At certain moments, many people have wished, as a child or even older, that they could either disappear or fly away. Such imagined abilities are often called “superpowers,” and we ascribe them to beings that we dream up whom we often call “superheroes.” We delight in imagining such superheroes and their superpowers, and this can be a harmless—perhaps even helpful—diversion. But if we are honest with ourselves, many of us may realize that we most want to be invisible or to fly away in moments when we felt embarrassed, humiliated, trapped, or powerless in a given situation. We may have wished—as a child—to have some “superpower” that would either get us out of the situation or resolve it by showing to those around us that we had a superpower that they didn’t. All of which is just a fantasy, of course.
God does not offer us “superpowers” as an easy fix to situations or to help us “show up” our tormentors. Miracles are entirely different realities, ones which do not flinch or flee from worldly realities but endure them in love, through the cross of Jesus Christ from which they flow. The devil’s tempting of Jesus in the desert (Mt 4:1-11) unmasks the lie behind our childish flight from the messy realities of the world towards facile “superpowers.” As the eternally begotten Son of the Father, Jesus could live his God-manhood any way he wants (cf. Mt 26:53), but instead he chooses to live his divine life as a man who is truly a man, with no tricks and no superpowers. Jesus truly fasts, and he uses no tricks to try to make his fasting easier. As a result, he is weary in the desert and is truly tempted. The devil tempts Jesus to use “superpowers” to solve his problems, as he tempts us to long after such “superpowers” to flee from our own problems. But Jesus rejects such “superpowers,” because they do not express the life of God. This is shocking to us, because we tend to associate God with power. But on the cross, the ultimate revelation of God comes in Jesus’ stripping himself of every power except that power which is the most complete revelation of God’s own identity: Love. This is the greatest and most divine of all powers, for what can exceed the Son’s power to love the ones who are blaming God for all their sins, indeed, for the evil of the whole world, when He has himself committed no sin? This is the love from which miracles flow. These miracles flow from the gratuity of a love willing to pay the price itself so that the recipient pays nothing.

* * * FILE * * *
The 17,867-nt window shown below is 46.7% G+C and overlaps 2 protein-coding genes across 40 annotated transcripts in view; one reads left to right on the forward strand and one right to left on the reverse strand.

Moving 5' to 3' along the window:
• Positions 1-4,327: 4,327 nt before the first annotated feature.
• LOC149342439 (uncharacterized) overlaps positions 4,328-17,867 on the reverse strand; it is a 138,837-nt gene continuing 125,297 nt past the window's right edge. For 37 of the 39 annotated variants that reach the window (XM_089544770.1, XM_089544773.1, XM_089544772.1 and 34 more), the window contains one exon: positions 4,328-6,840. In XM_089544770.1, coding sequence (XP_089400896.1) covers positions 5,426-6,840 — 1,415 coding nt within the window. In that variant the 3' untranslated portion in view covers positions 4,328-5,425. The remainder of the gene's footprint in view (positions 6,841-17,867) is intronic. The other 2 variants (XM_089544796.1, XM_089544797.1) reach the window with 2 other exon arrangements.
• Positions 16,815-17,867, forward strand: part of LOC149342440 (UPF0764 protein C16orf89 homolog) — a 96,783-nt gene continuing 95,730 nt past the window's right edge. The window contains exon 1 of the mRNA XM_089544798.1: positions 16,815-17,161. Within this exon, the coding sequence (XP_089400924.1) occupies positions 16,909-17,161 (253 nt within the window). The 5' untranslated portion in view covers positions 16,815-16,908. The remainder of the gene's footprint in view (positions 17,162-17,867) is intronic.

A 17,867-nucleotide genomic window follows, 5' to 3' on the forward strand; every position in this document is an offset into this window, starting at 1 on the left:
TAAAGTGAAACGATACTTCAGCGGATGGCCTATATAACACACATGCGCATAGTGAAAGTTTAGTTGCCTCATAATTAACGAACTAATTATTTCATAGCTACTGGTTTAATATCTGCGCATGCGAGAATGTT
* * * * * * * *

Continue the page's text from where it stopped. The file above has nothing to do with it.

Unlike “superpowers” which are always somehow a flight from our creaturely limitations, Jesus expresses this love by embracing the “creaturely” reality of his life as a man. He does not grasp for superpowers, because precisely as a man, in human nature, Jesus has all he needs to live the divine life. And so do we, if we, embracing our creatureliness, say “yes” to the life that Jesus offers us: not a life of superpowers, but one of love and therefore of miracles.